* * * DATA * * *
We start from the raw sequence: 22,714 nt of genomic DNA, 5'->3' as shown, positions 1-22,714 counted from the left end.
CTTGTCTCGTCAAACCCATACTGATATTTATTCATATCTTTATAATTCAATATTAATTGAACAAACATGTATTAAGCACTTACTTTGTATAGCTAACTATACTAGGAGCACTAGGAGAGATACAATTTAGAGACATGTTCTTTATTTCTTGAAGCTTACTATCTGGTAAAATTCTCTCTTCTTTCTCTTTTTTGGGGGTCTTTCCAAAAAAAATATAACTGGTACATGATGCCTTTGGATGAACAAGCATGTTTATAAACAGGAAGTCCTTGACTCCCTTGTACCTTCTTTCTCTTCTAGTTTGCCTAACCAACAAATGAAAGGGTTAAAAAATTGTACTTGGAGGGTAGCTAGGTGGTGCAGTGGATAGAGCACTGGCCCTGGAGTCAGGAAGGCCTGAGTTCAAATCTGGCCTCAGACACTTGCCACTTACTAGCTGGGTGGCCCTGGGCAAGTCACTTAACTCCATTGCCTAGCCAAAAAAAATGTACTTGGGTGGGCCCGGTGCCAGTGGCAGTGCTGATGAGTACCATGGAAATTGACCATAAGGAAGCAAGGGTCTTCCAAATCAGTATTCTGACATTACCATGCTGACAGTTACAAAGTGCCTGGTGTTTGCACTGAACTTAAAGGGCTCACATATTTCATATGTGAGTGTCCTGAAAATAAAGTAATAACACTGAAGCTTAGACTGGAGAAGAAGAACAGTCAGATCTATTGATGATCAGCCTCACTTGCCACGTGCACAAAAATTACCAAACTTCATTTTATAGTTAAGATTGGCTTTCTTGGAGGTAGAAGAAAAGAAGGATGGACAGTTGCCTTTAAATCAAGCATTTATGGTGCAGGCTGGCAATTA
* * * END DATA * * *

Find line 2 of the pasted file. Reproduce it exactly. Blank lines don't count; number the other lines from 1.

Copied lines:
CTTGTCTCGTCAAACCCATACTGATATTTATTCATATCTTTATAATTCAATATTAATTGAACAAACATGTATTAAGCACTTACTTTGTATAGCTAACTATACTAGGAGCACTAGGAGAGATACAATTTAGAGACATGTTCTTTATTTCTTGAAGCTTACTATCTGGTAAAATTCTCTCTTCTTTCTCTTTTTTGGGGGTCTTTCCAAAAAAAATATAACTGGTACATGATGCCTTTGGATGAACAAGCATGTTTATAAACAGGAAGTCCTTGACTCCCTTGTACCTTCTTTCTCTTCTAGTTTGCCTAACCAACAAATGAAAGGGTTAAAAAATTGTACTTGGAGGGTAGCTAGGTGGTGCAGTGGATAGAGCACTGGCCCTGGAGTCAGGAAGGCCTGAGTTCAAATCTGGCCTCAGACACTTGCCACTTACTAGCTGGGTGGCCCTGGGCAAGTCACTTAACTCCATTGCCTAGCCAAAAAAAATGTACTTGGGTGGGCCCGGTGCCAGTGGCAGTGCTGATGAGTACCATGGAAATTGACCATAAGGAAGCAAGGGTCTTCCAAATCAGTATTCTGACATTACCATGCTGACAGTTACAAAGTGCCTGGTGTTTGCACTGAACTTAAAGGGCTCACATATTTCATATGTGAGTGTCCTGAAAATAAAGTAATAACACTGAAGCTTAGACTGGAGAAGAAGAACAGTCAGATCTATTGATGATCAGCCTCACTTGCCACGTGCACAAAAATTACCAAACTTCATTTTATAGTTAAGATTGGCTTTCTTGGAGGTAGAAGAAAAGAAGGATGGACAGTTGCCTTTAAATCAAGCATTTATGGTGCAGGCTGGCAATTA